By Glyn Bowerman
With users generating 500 million tweets a day, social media site Twitter is a potential treasure trove for data craving researchers.
Now, Twitter has announced it will be providing free data grants to select, non-commercial research institutions, which will provide access to the wealth of public and historical information contained in twitter feeds all over the world. Eager researchers have until Mar. 15 to apply.
“We wanted to see Twitter data in the hands of more researchers,” Elaine Ellis, marketing manager at Gnip, said Thursday. “We think there’s a lot of cool use cases.”
Colorado-based Gnip is the world’s largest social data provider, said Ellis. Working with companies like Twitter, Tumblr and WordPress, Gnip makes these companies’ constant outpouring of data available – usually to social media analytics companies and companies looking to use social media as part of their business.
Gnip will be partnering with Twitter to provide needed data to successful grant applicants, and Twitter’s own engineers will collaborate with researchers to provide the specific information the need.
“People use it to understand politics, people use it in public health, people use it to see how flu will travel, where cholera will head, which restaurants are most likely to have food poisoning,” said Ellis.
“We really see this as the largest public archive of human thought to ever exist.”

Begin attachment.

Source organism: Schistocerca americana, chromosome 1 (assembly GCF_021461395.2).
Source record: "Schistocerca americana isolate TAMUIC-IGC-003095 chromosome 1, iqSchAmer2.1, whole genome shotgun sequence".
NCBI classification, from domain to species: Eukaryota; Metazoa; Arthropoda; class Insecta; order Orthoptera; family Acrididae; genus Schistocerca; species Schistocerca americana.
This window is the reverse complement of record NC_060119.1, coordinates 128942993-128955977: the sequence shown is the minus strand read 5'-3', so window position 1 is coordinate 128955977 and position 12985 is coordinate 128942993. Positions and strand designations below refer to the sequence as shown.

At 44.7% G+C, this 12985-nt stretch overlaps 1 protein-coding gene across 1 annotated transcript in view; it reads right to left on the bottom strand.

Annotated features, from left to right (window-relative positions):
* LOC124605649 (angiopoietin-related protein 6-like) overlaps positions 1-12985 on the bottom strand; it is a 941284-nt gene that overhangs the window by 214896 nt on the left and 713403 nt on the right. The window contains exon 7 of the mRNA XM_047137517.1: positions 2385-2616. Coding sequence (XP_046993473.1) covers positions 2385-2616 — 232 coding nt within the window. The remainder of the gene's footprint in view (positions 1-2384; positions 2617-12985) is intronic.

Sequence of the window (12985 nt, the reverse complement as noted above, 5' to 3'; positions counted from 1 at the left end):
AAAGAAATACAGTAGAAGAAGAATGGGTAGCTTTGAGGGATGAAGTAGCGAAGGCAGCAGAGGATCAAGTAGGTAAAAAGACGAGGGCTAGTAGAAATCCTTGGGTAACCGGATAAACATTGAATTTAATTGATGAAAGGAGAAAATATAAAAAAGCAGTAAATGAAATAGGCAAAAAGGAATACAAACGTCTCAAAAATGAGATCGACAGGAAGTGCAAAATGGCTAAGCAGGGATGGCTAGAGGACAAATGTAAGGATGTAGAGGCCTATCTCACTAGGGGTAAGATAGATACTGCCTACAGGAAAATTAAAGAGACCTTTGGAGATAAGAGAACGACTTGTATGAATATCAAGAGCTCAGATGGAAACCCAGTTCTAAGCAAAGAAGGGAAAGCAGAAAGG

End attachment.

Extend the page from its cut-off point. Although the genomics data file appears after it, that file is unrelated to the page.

Ellis said researchers will set the parameters, and Twitter will deliver.
“For us,” said Ellis, “we’re really excited to see what we can continue to learn about Twitter data.”
While all this worldwide data would certainly be a benefit to researchers, Robert Plant, professor at the Miami School of Business Administration, said Twitter’s goal may not be wholly egalitarian.
“It depends on how you look at it,” Plant told Humber News.
“Looking at it here, most of the press release is that ‘it’s Twitter helping the world.’ I guess the cynic in me would twist it around.”
“My quick view on this is really probably that they’re getting people to work for them for free.”
Plant said companies have offered-up their data before, and watched very closely what researchers were able to do with it. This tells the company how to better monetize in the future.
Bernie Monette, a media studies program coordinator at Humber College in Toronto agreed.
“It’s sort of a clever thing to do when you think about it,” Monette said. “The interesting thing about Facebook and Google and Twitter is that they collect an awful lot of information. And once you have a data set, then you can start asking interesting questions, and start getting interesting results.”
Monette said people share information over social media that they shouldn’t.
“It’s important to watch.”
That said, Monette sees real potential value in the findings gleaned from such a mass of information.
“What do we know about our collective understanding,” said Monette. “That’s sort of what you would hope to get out of this research.”
“It would be interesting to see: can we ask intelligent questions of the data?”